Above all else, the mentat must be a generalist, not a specialist. It is wise to have decisions of great moment monitored by generalists. Experts and specialists lead you quickly into chaos. They are a source of useless nit-picking, the ferocious quibble over a comma. The mentat-generalist, on the other hand, should bring to decision-making a healthy common sense. He must not cut himself off from the broad sweep of what is happening in his universe. He must remain capable of saying: “There’s no real mystery about this at the moment. This is what we want now. It may prove wrong later, but we’ll correct that when we come to it.” The mentat-generalist must understand that anything which we can identify as our universe is merely a part of larger phenomena. But the expert looks backward; he looks into the narrow standards of his own specialty. The generalist looks outward; he looks for living principles, knowing full well that such principles change, that they develop. It is to the characteristics of change itself that the mentat-generalist must look. There can be no permanent catalogue of such change, no handbook or manual. You must look at it with as few preconceptions as possible, asking yourself: “Now what is this thing doing?”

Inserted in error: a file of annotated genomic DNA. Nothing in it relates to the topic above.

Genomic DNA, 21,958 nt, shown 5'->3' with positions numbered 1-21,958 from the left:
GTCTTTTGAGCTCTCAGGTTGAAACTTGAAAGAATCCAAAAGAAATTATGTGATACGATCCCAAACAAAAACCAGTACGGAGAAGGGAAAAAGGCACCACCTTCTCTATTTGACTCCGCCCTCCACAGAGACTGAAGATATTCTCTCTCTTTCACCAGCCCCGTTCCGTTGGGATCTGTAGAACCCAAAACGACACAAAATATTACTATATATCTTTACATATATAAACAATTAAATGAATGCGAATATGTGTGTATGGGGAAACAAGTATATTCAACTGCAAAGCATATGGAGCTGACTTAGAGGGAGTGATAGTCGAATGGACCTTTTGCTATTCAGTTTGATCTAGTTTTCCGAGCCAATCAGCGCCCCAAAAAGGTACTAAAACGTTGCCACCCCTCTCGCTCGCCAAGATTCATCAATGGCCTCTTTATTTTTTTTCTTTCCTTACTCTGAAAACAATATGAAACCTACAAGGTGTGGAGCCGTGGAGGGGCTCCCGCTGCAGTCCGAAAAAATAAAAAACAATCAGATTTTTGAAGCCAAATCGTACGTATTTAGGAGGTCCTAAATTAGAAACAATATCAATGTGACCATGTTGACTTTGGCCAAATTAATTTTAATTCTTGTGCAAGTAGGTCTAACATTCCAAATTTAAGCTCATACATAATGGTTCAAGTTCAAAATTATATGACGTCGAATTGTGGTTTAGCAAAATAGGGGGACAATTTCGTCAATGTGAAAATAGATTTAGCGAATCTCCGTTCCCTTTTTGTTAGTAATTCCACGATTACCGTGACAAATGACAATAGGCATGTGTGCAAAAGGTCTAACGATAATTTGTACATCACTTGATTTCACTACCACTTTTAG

— Frank Herbert, “The Mentat Handbook,” Children of Dune
While I do my best to suppress such realizations, Dear Readers, I have found it increasingly difficult to deny that we live in an age of Engineering and Science triumphalism. Signs abound for all to see, from technology’s relentless conquest and absorption of everyday human interaction, to the increasingly strident complaints that my own industry has hobbled the march of civilization by luring innocent youth away from test tubes and argon lasers and perverting them to the “socially useless” worship of Mammon. It is perhaps no stronger evidence that Science with a Capital S has consumed the heart of our common narrative that so many of the culturally and intellectually dispossessed have been fighting so fierce a rearguard action in denial of its most basic claims. Flat Earthers are never more strident or dangerous than when they feel their very relevance to society is threatened.
Within the mainstream conversation, however, there seems to be a general consensus that as a country we neither possess nor produce enough scientists and engineers to meet our current and projected challenges, so many of which are asserted to be scientific or technical in nature. Climate change, pollution, adequate energy, population pressures, poverty—all these and more are asserted to be in some form or fashion reducible to technical problems. Problems which, many seem to assume, can be solved if we simply graduate more scientists and engineers to fix them (and make sure they don’t go to Wall Street). Let us birth more Steve Jobs and Mark Zuckerbergs, the argument goes, and all will be well.